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Book Review : Reality, Illusion Blur in Memoir of a Madwoman

December 18, 1986|CAROL HILL | Hill is the author of five books. Her most recent novel is "The Eleven Million Mile High Dancer" (Holt; Penguin).

Memoirs of Many in One: by Alex Xenophon Demirjian Gray; edited by Patrick White (Viking: $15.95; 192 pp.)

Who is she? Is the purported "author" of this novel, Alex Xenophon Demirjian Gray, as the title suggests, not one woman but many? Has she, as she states in her memoirs, led many lives including that of a blue-eyed Greek nun groaning under the weighty advances of her abbot? Is it memory or invention when she appears as an aging actress who plays a confident Cleopatra in the Australian outback? Is she mad?

She is at once invincible and vulnerable, and it is this old woman's remarkable voice that takes command of the novel and propels us through her insanity, her imagination, her wit and biting insight into the very nature of fiction writing itself. Throughout this novel, fiction piles upon fiction, as the "real" author, Nobel Prize winner Patrick White, enters this novel as his own character--Patrick, friend of Alex Gray, whose daughter Hilda has asked him to edit her mother's memoirs.

In the same way that the fiction within the fiction blurs the lines between reality and illusion, so too, the lines blur between Alex's imagined past and her plausible present, as corroborated by her stalwart daughter Hilda (who rescues her mother from her frequent escapes into the park) and her friend Patrick (who occasionally interrupts this tale with Editor's Notes).

The novel examines the relationship between the writer and his imaginative world at every twist and turn in its confusing story line. White pages haunt the imagery, as does the act of writing itself--for the escapades described here are memoirs, the memoirs of what is finally, clearly a mad woman, and an implicit debate--sanity versus insanity, performances versus the real--hovers over every encounter.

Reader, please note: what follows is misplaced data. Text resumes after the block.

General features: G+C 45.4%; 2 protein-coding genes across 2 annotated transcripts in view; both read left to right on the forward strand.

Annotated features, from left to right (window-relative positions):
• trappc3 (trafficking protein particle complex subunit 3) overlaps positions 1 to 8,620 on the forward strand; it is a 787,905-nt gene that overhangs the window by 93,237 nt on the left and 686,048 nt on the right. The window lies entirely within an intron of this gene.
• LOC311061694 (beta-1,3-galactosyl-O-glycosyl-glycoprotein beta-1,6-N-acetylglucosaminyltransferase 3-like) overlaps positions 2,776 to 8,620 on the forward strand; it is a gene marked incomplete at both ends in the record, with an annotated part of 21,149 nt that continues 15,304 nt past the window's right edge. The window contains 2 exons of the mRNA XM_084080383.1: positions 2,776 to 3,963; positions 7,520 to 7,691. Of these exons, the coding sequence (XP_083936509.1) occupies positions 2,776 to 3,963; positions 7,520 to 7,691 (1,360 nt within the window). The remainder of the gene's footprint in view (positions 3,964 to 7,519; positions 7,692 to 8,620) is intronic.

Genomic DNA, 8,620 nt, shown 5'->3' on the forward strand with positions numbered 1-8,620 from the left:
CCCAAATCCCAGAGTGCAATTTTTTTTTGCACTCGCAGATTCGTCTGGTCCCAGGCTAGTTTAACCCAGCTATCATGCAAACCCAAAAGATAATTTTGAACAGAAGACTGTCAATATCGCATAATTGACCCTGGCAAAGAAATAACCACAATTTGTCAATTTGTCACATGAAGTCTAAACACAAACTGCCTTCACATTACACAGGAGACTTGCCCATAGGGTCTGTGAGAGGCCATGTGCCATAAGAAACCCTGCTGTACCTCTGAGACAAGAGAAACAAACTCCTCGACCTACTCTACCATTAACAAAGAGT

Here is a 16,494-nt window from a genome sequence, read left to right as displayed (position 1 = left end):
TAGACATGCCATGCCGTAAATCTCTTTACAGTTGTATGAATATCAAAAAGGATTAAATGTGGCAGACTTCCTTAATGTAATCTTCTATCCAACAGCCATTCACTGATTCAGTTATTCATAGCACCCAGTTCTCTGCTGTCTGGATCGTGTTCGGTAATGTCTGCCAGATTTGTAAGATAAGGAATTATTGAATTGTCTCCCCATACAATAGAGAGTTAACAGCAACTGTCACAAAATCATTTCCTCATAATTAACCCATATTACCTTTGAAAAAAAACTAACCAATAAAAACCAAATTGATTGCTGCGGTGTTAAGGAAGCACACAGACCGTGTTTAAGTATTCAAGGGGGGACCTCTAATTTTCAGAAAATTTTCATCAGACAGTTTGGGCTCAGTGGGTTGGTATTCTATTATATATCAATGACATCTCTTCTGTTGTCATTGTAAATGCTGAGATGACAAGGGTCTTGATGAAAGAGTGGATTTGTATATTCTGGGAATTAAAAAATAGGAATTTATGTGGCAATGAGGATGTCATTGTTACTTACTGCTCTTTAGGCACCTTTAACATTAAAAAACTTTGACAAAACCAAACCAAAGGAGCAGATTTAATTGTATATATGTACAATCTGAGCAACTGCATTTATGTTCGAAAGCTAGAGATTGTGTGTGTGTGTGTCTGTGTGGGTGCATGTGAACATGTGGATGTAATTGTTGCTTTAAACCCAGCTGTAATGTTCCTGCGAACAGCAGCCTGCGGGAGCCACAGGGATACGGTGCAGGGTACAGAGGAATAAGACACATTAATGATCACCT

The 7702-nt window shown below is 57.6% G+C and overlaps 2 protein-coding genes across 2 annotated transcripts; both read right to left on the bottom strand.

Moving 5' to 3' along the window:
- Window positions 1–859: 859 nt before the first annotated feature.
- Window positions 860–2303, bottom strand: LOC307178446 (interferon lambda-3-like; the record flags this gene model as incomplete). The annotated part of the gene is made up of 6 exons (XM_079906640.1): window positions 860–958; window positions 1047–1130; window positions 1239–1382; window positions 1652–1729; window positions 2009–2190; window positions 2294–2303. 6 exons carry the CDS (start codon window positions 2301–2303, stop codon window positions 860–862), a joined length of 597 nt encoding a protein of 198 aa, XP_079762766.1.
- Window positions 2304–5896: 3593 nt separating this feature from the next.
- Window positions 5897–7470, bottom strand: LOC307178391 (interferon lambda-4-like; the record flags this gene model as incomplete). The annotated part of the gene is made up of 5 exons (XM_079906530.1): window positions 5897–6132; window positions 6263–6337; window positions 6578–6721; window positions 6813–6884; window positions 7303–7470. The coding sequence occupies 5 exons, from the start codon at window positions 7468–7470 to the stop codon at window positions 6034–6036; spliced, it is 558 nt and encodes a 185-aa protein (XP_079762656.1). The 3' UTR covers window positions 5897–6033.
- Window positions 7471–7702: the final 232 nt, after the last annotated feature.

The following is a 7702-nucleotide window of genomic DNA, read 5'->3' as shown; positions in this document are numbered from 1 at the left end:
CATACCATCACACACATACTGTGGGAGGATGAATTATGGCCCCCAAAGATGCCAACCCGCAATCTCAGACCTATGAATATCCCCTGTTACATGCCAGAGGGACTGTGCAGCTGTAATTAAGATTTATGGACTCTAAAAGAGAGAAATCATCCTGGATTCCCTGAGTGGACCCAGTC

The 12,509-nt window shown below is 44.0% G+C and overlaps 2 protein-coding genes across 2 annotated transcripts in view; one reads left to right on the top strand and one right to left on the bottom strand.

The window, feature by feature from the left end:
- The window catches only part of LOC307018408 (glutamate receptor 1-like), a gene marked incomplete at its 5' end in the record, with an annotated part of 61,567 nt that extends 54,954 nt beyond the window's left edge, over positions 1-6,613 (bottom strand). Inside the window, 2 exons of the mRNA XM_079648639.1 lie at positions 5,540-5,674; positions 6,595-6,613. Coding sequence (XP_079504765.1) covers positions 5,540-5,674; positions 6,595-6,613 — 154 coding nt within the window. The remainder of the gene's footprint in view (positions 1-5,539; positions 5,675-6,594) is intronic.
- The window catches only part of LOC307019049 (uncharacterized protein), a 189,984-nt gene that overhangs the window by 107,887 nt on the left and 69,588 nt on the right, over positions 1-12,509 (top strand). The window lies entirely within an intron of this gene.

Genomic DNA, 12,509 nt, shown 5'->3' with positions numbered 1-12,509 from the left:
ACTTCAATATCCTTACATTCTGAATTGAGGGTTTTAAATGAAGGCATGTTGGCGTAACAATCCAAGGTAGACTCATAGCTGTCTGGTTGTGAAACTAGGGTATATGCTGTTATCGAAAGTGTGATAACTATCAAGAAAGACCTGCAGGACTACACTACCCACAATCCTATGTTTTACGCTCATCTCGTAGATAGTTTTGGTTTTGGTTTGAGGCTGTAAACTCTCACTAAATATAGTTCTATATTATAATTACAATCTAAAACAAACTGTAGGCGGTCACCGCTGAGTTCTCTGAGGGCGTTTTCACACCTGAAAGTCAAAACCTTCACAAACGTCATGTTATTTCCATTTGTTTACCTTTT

In the end, after a series of adventures and incarnations including one as the wife of Hilary Gray, where she dances across the floor of a Washington party flinging her jewels from a basket, and another as the monologist Dorothy Formosa, Alex is incarcerated in a hospital, arms wrapped behind her back. Here the white paper ("foolscap") on the bedside table looms especially large. When her hands are finally loosed, all she can do is run a savage red line in ink across the page, like a knife into flesh.

Although Patrick and Hilda make appearances, the fascination in this novel is within the folds and furrows of Alex's mind as they fall around the reader like a medieval tapestry that will yield a story if only we learn how to see. There is not always sufficient light. We often see only pieces--the deer, the boar, the unclear sex of the hunter. Eventually, however, sheer madness to the outside world becomes, for the reader, a kind of inevitable logic.

Some Funny Moments

There are some funny moments, as when Alex, having shocked and ruined a party by galloping through it, turns to the screaming hostess and writes: "There was nothing to do but regain unconsciousness." But the humor will for the most part elude American readers. Like the British love of the pratfall, which frequently leaves Americans dumbfounded, the frequency of wind here, and its less than hilarious passage through the digestive tract, won't clear customs, as it were. And some of White's ideas about age are painfully wrong-headed. One does not cease to love, or be loved simply because one is old, after all.

But the startling achievement of this often bitter and savage book is not only the remarkable beauty of its prose but the geniality, even the familiarity of the erotically madcap Alex Gray. We slip into this madness as into a second skin.

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